An ultra-thin wireless device grows to the surface of bone and could someday help physicians monitor bone health and healing over long periods. The devices, called osseosurface electronics, could provide patients with individualized orthopedic care — with the goal of accelerating rehabilitation and maximizing function after traumatic injuries.
The device’s thin structure, roughly as thick as a sheet of paper, means it can conform to the curvature of the bone, forming a tight interface. They also do not need a battery. This is possible using a power casting and communication method called near-field communication, or NFC.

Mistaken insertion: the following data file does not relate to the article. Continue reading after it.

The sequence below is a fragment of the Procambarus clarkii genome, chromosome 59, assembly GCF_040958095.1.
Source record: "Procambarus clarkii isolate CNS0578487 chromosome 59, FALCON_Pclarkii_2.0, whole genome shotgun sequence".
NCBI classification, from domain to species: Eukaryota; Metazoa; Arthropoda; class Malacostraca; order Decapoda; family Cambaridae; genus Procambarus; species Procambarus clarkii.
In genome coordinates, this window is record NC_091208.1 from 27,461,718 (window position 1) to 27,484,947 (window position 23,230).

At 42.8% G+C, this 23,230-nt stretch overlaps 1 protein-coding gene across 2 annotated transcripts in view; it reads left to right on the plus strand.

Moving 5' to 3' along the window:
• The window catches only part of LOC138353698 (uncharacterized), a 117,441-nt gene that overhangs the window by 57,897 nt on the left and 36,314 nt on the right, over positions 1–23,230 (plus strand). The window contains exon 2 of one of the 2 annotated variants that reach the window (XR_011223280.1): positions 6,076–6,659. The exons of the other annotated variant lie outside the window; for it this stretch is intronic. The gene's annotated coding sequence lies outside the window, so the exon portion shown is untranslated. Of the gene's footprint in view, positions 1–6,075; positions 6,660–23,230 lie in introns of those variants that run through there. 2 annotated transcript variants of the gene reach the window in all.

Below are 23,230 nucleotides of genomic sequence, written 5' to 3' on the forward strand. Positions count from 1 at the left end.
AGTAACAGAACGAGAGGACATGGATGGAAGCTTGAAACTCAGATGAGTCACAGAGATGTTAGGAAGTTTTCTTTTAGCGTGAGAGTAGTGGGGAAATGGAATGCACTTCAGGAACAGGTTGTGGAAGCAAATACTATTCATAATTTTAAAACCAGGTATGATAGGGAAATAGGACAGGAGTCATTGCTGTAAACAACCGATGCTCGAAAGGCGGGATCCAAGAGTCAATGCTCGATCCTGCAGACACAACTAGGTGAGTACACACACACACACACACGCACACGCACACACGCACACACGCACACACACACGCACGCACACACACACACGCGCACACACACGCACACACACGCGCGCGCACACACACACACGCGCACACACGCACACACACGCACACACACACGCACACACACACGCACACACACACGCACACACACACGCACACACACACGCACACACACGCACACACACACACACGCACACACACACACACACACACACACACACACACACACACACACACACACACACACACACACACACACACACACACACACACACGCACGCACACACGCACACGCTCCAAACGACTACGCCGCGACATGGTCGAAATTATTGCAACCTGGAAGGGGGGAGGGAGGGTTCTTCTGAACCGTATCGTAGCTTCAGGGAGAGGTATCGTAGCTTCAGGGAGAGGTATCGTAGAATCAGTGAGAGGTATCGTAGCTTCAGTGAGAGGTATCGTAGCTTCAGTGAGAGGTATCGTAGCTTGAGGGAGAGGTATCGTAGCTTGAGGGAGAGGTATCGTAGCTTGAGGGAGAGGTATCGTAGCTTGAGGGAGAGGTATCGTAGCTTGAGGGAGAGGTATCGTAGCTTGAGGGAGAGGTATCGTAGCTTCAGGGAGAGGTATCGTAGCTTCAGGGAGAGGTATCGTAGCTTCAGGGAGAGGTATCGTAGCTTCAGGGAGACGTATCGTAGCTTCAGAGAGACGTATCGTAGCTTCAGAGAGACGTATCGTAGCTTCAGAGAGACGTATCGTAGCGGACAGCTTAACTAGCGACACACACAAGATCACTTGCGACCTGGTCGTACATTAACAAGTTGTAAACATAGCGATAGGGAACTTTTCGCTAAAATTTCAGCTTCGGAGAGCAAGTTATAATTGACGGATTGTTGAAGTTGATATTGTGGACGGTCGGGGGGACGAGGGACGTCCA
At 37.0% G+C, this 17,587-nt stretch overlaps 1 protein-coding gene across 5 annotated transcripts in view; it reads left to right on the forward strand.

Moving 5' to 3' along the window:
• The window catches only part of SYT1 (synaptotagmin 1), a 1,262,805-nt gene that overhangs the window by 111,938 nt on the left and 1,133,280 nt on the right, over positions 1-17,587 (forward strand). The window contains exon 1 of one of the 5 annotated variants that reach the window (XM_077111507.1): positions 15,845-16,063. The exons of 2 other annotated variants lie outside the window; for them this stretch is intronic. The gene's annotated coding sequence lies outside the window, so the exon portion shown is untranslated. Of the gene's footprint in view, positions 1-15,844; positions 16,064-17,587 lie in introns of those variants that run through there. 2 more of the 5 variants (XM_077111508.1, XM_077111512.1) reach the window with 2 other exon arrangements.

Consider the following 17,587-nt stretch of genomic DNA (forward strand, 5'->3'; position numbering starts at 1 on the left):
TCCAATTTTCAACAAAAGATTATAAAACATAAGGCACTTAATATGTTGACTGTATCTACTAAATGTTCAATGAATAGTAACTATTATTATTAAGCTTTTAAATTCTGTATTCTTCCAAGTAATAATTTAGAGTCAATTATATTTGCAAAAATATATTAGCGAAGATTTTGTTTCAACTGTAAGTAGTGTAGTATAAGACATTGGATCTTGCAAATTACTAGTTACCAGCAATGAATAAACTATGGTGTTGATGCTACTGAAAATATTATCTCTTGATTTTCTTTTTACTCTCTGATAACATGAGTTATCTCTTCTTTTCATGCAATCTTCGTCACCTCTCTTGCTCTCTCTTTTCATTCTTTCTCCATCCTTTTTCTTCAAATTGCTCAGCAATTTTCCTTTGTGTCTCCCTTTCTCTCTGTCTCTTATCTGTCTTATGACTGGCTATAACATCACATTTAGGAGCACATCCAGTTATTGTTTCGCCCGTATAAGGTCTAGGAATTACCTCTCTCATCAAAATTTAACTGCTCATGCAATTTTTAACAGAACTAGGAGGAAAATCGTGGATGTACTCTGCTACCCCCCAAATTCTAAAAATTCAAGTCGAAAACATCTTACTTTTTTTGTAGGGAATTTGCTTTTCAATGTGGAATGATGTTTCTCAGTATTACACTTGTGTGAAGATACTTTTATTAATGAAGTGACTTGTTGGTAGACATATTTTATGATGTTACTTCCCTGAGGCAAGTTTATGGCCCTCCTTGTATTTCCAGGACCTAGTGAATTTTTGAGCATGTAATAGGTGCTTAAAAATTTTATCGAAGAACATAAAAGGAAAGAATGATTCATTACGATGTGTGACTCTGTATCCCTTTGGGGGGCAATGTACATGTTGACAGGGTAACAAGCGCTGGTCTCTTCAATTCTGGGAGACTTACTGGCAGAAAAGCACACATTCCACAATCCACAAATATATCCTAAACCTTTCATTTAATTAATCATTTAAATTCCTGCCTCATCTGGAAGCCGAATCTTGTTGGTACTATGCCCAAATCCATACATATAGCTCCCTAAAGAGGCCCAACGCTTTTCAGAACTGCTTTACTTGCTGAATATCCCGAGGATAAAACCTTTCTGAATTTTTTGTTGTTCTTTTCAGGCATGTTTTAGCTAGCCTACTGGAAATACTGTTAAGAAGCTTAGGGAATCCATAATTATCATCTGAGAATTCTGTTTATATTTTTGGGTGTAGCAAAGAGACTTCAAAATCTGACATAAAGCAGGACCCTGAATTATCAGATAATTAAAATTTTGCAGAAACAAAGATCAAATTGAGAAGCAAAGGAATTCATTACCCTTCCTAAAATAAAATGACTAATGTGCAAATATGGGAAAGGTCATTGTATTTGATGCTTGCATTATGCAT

A doctor could attach the device to a broken or fractured bone to monitor the healing process. This could be particularly helpful in patients with conditions such as osteoporosis since they frequently suffer refractures. Knowing how quickly and how well the bone is healing could also inform clinical treatment decisions, such as when to remove temporary hardware like plates, rods, or screws.
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